Description
BACKGROUND OF THE INVENTION

1. Field of the Invention

The present invention relates in general to the field of information handling system storage devices, and more particularly to a system and method for recovery of information stored on a corrupt storage device.

2. Description of the Related Art

As the value and use of information continues to increase, individuals and businesses seek additional ways to process and store information. One option available to users is information handling systems. An information handling system generally processes, compiles, stores, and/or communicates information or data for business, personal, or other purposes thereby allowing users to take advantage of the value of the information. Because technology and information handling needs and requirements vary between different users or applications, information handling systems may also vary regarding what information is handled, how the information is handled, how much information is processed, stored, or communicated, and how quickly and efficiently the information may be processed, stored, or communicated. The variations in information handling systems allow for information handling systems to be general or configured for a specific user or specific use such as financial transaction processing, airline reservations, enterprise data storage, or global communications. In addition, information handling systems may include a variety of hardware and software components that may be configured to process, store, and communicate information and may include one or more computer systems, data storage systems, and networking systems.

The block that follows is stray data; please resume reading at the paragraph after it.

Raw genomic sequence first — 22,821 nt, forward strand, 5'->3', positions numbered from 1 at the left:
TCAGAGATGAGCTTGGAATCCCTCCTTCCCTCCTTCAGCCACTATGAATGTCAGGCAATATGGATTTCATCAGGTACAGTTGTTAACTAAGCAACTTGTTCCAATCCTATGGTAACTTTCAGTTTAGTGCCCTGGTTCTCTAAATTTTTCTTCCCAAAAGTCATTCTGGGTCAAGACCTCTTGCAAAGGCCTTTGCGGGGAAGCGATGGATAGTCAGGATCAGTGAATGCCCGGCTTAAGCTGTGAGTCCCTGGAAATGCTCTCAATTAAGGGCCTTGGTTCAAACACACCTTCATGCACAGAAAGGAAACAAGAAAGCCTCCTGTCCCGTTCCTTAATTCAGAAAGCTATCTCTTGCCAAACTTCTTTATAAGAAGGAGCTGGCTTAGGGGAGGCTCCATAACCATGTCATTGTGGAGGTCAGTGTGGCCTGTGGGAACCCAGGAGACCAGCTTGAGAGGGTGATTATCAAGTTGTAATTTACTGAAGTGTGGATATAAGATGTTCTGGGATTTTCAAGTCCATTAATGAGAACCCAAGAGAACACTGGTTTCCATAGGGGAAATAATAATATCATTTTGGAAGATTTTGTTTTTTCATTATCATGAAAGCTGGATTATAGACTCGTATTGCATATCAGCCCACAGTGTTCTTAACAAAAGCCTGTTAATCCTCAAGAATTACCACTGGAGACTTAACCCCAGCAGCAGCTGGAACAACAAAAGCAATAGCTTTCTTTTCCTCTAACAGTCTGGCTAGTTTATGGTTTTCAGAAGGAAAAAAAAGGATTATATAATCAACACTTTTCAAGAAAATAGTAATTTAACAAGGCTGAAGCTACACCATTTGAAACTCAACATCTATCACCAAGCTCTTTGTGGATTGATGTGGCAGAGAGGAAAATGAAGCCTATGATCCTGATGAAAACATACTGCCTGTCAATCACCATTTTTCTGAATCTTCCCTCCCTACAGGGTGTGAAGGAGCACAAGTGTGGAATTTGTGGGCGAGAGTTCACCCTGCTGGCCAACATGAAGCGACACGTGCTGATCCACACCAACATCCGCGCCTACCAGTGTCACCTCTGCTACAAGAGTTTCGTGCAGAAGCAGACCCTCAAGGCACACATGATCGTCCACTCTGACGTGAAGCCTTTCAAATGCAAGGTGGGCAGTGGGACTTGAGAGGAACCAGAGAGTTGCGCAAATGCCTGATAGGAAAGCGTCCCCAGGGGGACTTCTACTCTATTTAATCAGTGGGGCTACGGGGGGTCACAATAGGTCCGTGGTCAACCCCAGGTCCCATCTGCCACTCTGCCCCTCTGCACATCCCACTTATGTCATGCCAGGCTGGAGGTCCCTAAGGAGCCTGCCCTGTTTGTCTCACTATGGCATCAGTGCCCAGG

As information handling systems have proliferated through business and home use, the need to store information generated by the information handling systems has increased. As an example, businesses and homes often seek to back up information stored on information handling system hard disk drives (HDDs) so that stored information remains available in the event of a HDD failure. One common media used to back up stored information is the magnetic tape. Magnetic tapes have the ability to store large quantities of information in a removable media so that the end user can keep backed up information safely distant from the backed-up information handling systems. Industry has cooperated to create a standardized magnetic media storage solution known as the Linear Tape Open (LTO) Tape media so that magnetic tapes and tape drives manufactured by different companies interact properly. For example, LTO Tape media include a Cartridge Memory (CM) that interacts with a tape drive to aid in the use of information stored on the tape, such as for rapid location of data and trouble shooting. Non-volatile memory in the CM, such as flash memory, includes critical parameters in one or more Media Auxiliary Memory (MAM) pages that the tape drive reads and writes during storage operations. An RFID associated with the tape media provides a non-contacting RF interface to communicate information between the CM and the tape drive. The non-volatile memory in the CM also includes additional room to store other information.